- A new drug, deferasirox (Exjade), was approved in 2005 for children and adults as a once-daily treatment for iron overload due to blood transfusions. It does not require injections. Patients mix the deferasirox tablets in liquid and drink the medicine. However, deferoxamine can cause gastrointestinal tract ulcerations and hemorrhage and patients should be carefully monitored. Deferoxamine can interact with certain types of medications such as nonsteroidal anti-inflammatory drugs, corticosteroids, bisphosphonates, and anticoagulants.
Erythropoiesis Stimulating Drugs
- Erythropoietin is the hormone that acts in the bone marrow to increase the production of red blood cells. It has been genetically engineered as recombinant human erythropoietin (rHuEPO) and is available as epoetin alfa (Epogen, Procrit, and Eprex). Novel erythropoiesis stimulating protein (NESP), also called darbepoetin alfa (Aranesp), lasts longer in the blood than epoetin alfa and requires fewer injections. These medications are also called “erythropoiesis-stimulating drugs.”
- Levels of erythropoietin are reduced in anemia of chronic disease. Injections of synthetic erythropoietin can help increase the number of red blood cells in order to avoid receiving blood transfusions. Erythropoietin is used to treat anemia. It does not help improve anemia symptoms, fatigue, or quality of life for patients with cancer or HIV. This drug can cause serious side effects, including blood clots, and is approved only for treating patients with anemia related to the following conditions:
- Cancer. For select patients, erythropoietin is used to treat the anemia associated with chemotherapy.
- Chronic kidney failure. Erythropoietin is an important anemia treatment for patients with chronic kidney failure, including those on dialysis.
- HIV/AIDS. Erythropoietin helps treat the anemia caused by zidovudine (AZT) therapy.
- Erythropoiesis-Stimulating Drugs and Cancer. Erythropoietin should be used only to treat anemia caused by chemotherapy — not anemia due to other causes in patients with cancer. Erythropoietin treatment does not help prolong survival. In fact, these drugs can shorten survival time and cause tumors to grow faster. Discuss with your doctor whether an erythropoiesis-stimulating drug is appropriate for you.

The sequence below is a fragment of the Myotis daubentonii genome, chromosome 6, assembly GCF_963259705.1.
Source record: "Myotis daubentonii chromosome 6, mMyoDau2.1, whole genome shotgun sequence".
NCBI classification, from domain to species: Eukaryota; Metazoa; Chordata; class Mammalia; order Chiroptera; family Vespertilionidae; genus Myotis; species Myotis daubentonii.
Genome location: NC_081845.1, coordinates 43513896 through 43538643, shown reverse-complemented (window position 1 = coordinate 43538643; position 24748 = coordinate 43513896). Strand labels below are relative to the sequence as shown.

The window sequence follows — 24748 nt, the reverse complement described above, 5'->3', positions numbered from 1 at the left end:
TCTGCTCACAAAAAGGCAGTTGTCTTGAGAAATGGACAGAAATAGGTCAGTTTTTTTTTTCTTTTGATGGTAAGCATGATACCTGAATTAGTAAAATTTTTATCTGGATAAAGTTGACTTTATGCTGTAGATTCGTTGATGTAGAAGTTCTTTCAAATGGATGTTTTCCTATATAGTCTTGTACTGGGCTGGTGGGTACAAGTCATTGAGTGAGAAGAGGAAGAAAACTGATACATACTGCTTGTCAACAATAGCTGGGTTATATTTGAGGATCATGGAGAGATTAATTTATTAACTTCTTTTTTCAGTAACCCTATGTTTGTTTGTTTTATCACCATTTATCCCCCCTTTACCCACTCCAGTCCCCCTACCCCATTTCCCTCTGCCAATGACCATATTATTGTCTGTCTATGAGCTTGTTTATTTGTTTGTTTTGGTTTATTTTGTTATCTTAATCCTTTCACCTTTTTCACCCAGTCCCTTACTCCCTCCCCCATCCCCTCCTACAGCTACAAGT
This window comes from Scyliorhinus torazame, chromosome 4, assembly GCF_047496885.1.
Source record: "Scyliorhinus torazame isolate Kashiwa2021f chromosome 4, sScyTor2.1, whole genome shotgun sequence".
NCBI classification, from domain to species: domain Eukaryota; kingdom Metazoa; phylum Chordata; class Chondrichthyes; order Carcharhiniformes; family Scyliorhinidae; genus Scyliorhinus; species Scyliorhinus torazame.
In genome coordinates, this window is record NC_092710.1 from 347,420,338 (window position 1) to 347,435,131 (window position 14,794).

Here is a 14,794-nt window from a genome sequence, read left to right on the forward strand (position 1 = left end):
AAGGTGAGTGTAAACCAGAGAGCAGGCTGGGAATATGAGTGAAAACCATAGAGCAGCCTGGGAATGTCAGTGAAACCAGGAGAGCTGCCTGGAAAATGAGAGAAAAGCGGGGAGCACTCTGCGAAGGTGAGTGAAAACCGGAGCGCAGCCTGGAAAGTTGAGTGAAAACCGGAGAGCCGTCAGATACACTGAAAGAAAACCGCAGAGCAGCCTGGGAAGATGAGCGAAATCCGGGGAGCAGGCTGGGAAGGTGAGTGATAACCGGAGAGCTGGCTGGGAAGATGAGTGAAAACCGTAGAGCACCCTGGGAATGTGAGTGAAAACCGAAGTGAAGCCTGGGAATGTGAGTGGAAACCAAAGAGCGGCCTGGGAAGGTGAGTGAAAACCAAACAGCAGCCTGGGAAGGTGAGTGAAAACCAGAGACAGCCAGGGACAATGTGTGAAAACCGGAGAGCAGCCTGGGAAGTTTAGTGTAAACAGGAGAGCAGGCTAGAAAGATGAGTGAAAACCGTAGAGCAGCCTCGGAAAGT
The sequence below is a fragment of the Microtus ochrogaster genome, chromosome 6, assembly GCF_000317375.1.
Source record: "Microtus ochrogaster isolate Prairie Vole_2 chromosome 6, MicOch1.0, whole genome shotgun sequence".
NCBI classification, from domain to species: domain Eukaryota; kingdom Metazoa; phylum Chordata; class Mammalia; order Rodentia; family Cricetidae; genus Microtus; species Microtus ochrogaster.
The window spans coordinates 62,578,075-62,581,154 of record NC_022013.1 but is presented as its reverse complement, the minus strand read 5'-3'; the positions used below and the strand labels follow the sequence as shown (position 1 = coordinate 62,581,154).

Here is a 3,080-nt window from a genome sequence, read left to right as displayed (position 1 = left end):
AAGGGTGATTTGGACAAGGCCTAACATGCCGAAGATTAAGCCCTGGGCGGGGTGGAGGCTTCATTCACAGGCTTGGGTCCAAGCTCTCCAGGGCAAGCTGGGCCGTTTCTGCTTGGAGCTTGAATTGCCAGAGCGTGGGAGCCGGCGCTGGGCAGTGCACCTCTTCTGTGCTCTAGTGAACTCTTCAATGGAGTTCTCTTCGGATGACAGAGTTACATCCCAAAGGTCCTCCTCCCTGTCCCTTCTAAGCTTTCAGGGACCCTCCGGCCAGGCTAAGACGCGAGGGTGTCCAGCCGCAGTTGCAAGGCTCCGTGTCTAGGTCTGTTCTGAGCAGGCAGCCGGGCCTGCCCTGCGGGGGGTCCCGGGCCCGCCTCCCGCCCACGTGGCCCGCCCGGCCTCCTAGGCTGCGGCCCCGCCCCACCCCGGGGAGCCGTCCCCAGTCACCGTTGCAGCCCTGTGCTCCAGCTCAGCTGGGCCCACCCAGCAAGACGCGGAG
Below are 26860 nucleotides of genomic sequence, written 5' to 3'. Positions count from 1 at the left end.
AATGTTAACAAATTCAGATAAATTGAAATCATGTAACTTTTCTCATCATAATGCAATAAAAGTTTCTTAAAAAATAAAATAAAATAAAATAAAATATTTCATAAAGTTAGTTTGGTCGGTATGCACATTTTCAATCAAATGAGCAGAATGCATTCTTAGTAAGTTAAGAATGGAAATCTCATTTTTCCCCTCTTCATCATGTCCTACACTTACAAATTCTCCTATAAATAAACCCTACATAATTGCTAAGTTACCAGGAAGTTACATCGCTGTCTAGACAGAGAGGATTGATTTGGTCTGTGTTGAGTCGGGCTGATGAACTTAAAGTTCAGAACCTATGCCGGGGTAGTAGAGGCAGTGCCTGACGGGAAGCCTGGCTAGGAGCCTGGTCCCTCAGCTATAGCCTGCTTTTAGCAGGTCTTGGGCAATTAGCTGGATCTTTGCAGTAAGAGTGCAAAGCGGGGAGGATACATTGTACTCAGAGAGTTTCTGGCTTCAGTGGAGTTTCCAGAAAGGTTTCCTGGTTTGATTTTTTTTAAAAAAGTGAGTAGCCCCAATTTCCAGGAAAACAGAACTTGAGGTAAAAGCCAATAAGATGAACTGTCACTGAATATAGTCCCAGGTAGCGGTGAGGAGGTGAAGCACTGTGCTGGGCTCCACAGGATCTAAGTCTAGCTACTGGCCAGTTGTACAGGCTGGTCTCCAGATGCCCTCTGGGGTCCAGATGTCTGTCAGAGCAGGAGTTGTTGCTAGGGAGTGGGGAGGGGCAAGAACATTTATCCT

- Survival and tumor growth risks are especially pronounced for patients with advanced breast, head and neck, lymphoid, or non-small cell lung cancer when dosing attempts to achieve a hemoglobin level of 12 g/dL or greater. However, there may be similar risks for patients dosed to less than 12 g/dL. (The American Society of Clinical Oncology and the American Society of Hematology recommend starting erythropoietin when a patient’s hemoglobin level falls to less than 10 g/dL.) The doctor should use the lowest effective dose and erythropoietin treatment should be stopped as soon as the chemotherapy course is completed.
- Erythropoiesis-Stimulating Drugs and Chronic Kidney Failure. For patients with chronic kidney failure, the FDA recommends that erythropoiesis-stimulating drugs be used to maintain hemoglobin levels between 10 – 12 g/dL. (The exact level within this range varies by individual.) There is a greater risk of death and serious cardiovascular events, such as heart attack, stroke, and heart failure when these drugs are used to achieve higher hemoglobin levels (13.5 – 14g/dL) compared to lower hemoglobin levels (10- 11.3 g/dL).
In 2007, the Food and Drug Administration (FDA) made major changes to the prescribing information for erythropoiesis-stimulating drugs. The new labels describe in detail the risks that Aranesp, Epogen, and Procrit can pose to patients with cancer and chronic kidney disease. The FDA has also established separate dosing recommendations for each of these conditions.
What foods are high in iron?
The following foods are good sources of iron:
- Kidney beans
- Beef liver
- Beef (chuck roast, lean ground beef)
- Turkey leg
- Whole wheat bread
- Peanut butter
- Brown rice
- Raisin bran (enriched)
- Red blood cells contain hemoglobin, an iron-based protein that helps blood cells carry oxygen. When you are anemic, your blood can’t deliver the proper oxygen supply to your organs and tissues.
According to the World Health Organization, males who have less than 13 grams of hemoglobin per deciliter are anemic. For women, the criteria is less than 12 grams of hemoglobin per deciliter.
- Anything that disrupts the normal life span of the red blood cells may cause anemia, including a decrease in red blood cell production, an increase in destruction of red blood cells or excessive blood loss. There are different types of anemia, depending on their cause.
- Women and people with chronic diseases are at highest risk for anemia. Some of the conditions that may cause it are heavy blood loss during menstruation, pregnancy, ulcers, intestinal disorders, cancer, bleeding disorders, other chronic diseases, or a deficiency of iron, folic acid, vitamin B12. Certain types of anemia can also be inherited.
- Symptoms vary depending on the cause and may range from mild to severe. Common symptoms are fatigue, pale skin, a fast or irregular heartbeat, shortness of breath, chest pain, dizziness, cognitive problems, headaches, cold hands and feet, lack of energy, hair loss and high or low blood pressure.